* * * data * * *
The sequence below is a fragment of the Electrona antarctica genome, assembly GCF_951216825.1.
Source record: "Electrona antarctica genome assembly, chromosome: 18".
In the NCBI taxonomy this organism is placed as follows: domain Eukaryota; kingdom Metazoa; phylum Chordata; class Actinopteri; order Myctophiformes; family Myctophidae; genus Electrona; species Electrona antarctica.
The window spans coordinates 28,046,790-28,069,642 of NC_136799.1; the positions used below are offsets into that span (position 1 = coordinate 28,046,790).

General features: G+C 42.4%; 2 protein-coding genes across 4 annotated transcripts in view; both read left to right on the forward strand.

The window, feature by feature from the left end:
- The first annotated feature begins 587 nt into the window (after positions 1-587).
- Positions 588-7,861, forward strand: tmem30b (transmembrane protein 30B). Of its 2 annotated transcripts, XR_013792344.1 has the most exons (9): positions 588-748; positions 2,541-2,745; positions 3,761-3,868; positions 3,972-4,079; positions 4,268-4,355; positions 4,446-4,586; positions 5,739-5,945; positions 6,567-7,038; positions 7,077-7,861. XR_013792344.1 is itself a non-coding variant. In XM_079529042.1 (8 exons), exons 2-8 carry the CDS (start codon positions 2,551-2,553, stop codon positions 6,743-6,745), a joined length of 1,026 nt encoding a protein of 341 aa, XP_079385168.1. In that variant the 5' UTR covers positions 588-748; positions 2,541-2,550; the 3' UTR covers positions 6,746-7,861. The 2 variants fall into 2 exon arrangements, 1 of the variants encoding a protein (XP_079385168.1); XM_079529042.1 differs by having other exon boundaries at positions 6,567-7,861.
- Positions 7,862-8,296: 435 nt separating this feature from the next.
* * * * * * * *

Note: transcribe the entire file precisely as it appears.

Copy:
The sequence below is a fragment of the Electrona antarctica genome, assembly GCF_951216825.1.
Source record: "Electrona antarctica genome assembly, chromosome: 18".
In the NCBI taxonomy this organism is placed as follows: domain Eukaryota; kingdom Metazoa; phylum Chordata; class Actinopteri; order Myctophiformes; family Myctophidae; genus Electrona; species Electrona antarctica.
The window spans coordinates 28,046,790-28,069,642 of NC_136799.1; the positions used below are offsets into that span (position 1 = coordinate 28,046,790).

General features: G+C 42.4%; 2 protein-coding genes across 4 annotated transcripts in view; both read left to right on the forward strand.

The window, feature by feature from the left end:
- The first annotated feature begins 587 nt into the window (after positions 1-587).
- Positions 588-7,861, forward strand: tmem30b (transmembrane protein 30B). Of its 2 annotated transcripts, XR_013792344.1 has the most exons (9): positions 588-748; positions 2,541-2,745; positions 3,761-3,868; positions 3,972-4,079; positions 4,268-4,355; positions 4,446-4,586; positions 5,739-5,945; positions 6,567-7,038; positions 7,077-7,861. XR_013792344.1 is itself a non-coding variant. In XM_079529042.1 (8 exons), exons 2-8 carry the CDS (start codon positions 2,551-2,553, stop codon positions 6,743-6,745), a joined length of 1,026 nt encoding a protein of 341 aa, XP_079385168.1. In that variant the 5' UTR covers positions 588-748; positions 2,541-2,550; the 3' UTR covers positions 6,746-7,861. The 2 variants fall into 2 exon arrangements, 1 of the variants encoding a protein (XP_079385168.1); XM_079529042.1 differs by having other exon boundaries at positions 6,567-7,861.
- Positions 7,862-8,296: 435 nt separating this feature from the next.